I’m amazed at how little I know about the natural world. It seems everywhere I look, and everything I read, I am reaffirmed of this truth.
I began homeschooling my daughter, Page, a few weeks ago.
Because we are Christians, I knew I wanted to use the Bible as the foundation of our “school,” and I thought it only appropriate to start at the beginning.
I purchased a creation unit study based on Genesis 1. I knew I would supplement it with other material. I have never only used what was/is in front of me. For whatever reason, I am always compelled to add-on.
In this case, I knew we needed information from a variety of sources and a variety of viewpoints. Although I believe the Bible to be the ultimate source of Truth, I also want Page to know other viewpoints are out there. For our time in the study of life’s beginnings, I wanted to pursue and investigate more than one theory. For nine weeks, we have learned about young earth creationism, old earth creationism, Darwinian evolution, theist evolution and intelligent design. We have researched. We have watched The History Channel. We have searched the internet. We have visited the library, and checked out books (children’s picture books and those on a more advanced reading level) and videos. We have read National Geographic magazine. We have been tutored online through teaching videos.
I’m pretty confident we have read Genesis 1 more times than you who are reading this have. And we still don’t know all the answers. There is so much controversy out there surrounding the origins of life. And the controversy isn’t just secular versus religious. It is also religious versus religious. Many Christians are fighting with each other about the age of the earth. For the young earth creationists, this means a strict adherence to a literal six-day creation and therefore a 6,000- to 10,000-year-old earth.
The old earth creationists accept mainstream science’s claim that the earth is a few billion years old. Theistic evolutionists believe that life began through the process of evolution, but that God is responsible for it. Of course, they are at odds with those who claim Charles Darwin came up with the only possible answer with his idea that everything came about, and continues to, through natural selection.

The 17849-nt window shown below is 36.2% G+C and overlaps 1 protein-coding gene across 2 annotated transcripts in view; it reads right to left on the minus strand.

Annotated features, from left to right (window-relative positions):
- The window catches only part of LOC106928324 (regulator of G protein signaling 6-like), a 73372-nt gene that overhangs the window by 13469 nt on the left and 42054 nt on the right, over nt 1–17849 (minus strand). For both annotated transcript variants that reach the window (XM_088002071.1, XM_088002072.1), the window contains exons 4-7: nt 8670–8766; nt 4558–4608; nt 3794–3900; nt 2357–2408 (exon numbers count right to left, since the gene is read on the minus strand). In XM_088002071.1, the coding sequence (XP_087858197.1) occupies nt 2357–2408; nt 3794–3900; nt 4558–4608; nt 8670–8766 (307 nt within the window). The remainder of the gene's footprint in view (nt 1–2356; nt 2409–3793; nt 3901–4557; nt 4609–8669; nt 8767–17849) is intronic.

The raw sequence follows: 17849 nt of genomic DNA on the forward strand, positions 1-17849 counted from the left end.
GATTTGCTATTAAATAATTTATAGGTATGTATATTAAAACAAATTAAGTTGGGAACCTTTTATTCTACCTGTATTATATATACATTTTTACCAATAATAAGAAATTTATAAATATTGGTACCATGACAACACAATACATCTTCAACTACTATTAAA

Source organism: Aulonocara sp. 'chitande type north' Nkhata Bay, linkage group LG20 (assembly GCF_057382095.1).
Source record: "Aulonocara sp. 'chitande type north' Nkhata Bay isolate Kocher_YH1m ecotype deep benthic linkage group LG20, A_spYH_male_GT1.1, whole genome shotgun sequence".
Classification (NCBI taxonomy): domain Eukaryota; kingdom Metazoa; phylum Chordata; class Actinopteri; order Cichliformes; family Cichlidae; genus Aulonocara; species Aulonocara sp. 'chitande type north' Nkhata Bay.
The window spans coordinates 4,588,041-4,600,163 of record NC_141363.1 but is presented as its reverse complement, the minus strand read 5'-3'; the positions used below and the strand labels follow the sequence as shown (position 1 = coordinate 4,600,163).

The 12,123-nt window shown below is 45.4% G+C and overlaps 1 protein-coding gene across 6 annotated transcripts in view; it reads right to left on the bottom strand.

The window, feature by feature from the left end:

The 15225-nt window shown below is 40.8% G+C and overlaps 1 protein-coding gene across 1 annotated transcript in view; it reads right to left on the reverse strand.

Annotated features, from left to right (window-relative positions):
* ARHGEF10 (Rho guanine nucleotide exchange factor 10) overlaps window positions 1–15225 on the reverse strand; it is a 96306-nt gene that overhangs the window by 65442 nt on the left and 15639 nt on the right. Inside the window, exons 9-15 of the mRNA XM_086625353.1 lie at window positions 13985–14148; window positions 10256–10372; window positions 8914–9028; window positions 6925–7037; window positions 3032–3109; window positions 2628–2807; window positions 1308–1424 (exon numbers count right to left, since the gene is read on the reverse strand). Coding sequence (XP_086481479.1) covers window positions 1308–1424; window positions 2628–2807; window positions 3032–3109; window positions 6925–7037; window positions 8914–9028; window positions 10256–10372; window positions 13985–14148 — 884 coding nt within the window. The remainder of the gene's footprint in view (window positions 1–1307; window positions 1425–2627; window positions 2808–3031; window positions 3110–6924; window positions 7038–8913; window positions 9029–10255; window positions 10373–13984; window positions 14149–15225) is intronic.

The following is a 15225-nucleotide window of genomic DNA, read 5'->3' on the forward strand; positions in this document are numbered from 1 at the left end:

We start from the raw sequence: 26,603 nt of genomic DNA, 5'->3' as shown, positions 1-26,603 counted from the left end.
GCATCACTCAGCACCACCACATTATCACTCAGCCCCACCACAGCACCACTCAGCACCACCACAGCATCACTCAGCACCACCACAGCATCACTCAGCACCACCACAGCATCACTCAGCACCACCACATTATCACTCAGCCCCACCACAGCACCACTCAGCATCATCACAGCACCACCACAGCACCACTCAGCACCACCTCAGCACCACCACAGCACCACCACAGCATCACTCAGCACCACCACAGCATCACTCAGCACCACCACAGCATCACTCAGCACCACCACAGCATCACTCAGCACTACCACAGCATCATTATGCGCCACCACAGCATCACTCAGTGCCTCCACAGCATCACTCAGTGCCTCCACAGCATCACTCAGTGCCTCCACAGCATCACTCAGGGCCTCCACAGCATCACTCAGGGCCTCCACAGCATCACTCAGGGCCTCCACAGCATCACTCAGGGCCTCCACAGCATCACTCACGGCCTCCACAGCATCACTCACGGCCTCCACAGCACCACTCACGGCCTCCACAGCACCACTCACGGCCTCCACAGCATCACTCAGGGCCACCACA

There are also those who advocate intelligent design, which claims that life is too complex to have come about by only natural, random processes. As far as I can tell, the ID camp adheres to some form of creationism, but refuse to name God as the Creator in an attempt to have alternatives to evolution taught in public schools.
Somehow, as we have learned more about the different theories, I have grown somewhat weary of all of those vehemently arguing one theory over another. It seems many proponents are more concerned with having the other side proven wrong than in the search for the truth. But...there is a positive side to having been thrown a lot of contradicting and confusing information on science and religion. It as convinced me that God will not be boxed into ANY theory, and that’s all any of these are. I have grown more respectful for life and the creation of it through our study of the beginnings of the earth.
My personal view, as limited as it may still be, is that the truth of the origins of life probably stands somewhere between old earth creationism and theist evolution. I do not question God’s hand in creating everything, out of nothing. I also do not doubt He could have accomplished that in ANY manner HE chose. I believe life does evolve and change and adapt to our its environment, but I reject the idea that natural causes control everything. I do not believe faith contradicts science or that science contradicts faith. I believe God put it all together and wants us to accept that we may never fully understand it all.
I realize there are also controversies about Genesis 1. Is it literal? Is it poetic? Are the days 24-hour units of time as we interpret them today? Are they more akin to long periods of time or eras? These are questions, along with many more, I will be asking once I cross over to the other side. But until then, I pray we Christians can band together on the essentials of the faith: God created us, we fell, He saved us through His Son and Jesus will be back for full restoration of His Kingdom.
I have certainly been one to argue a doctrine to the death, at the expense of more important things, but this exploration of creation in our homeschool is opening my eyes to a broader and deeper faith. It turns out that Page, and her dad, have been right all along - science is interesting. I have become intrigued by science as it shows itself as God's mechanism for explaining the natural world. God has never seemed bigger, and the world has never seemed more His.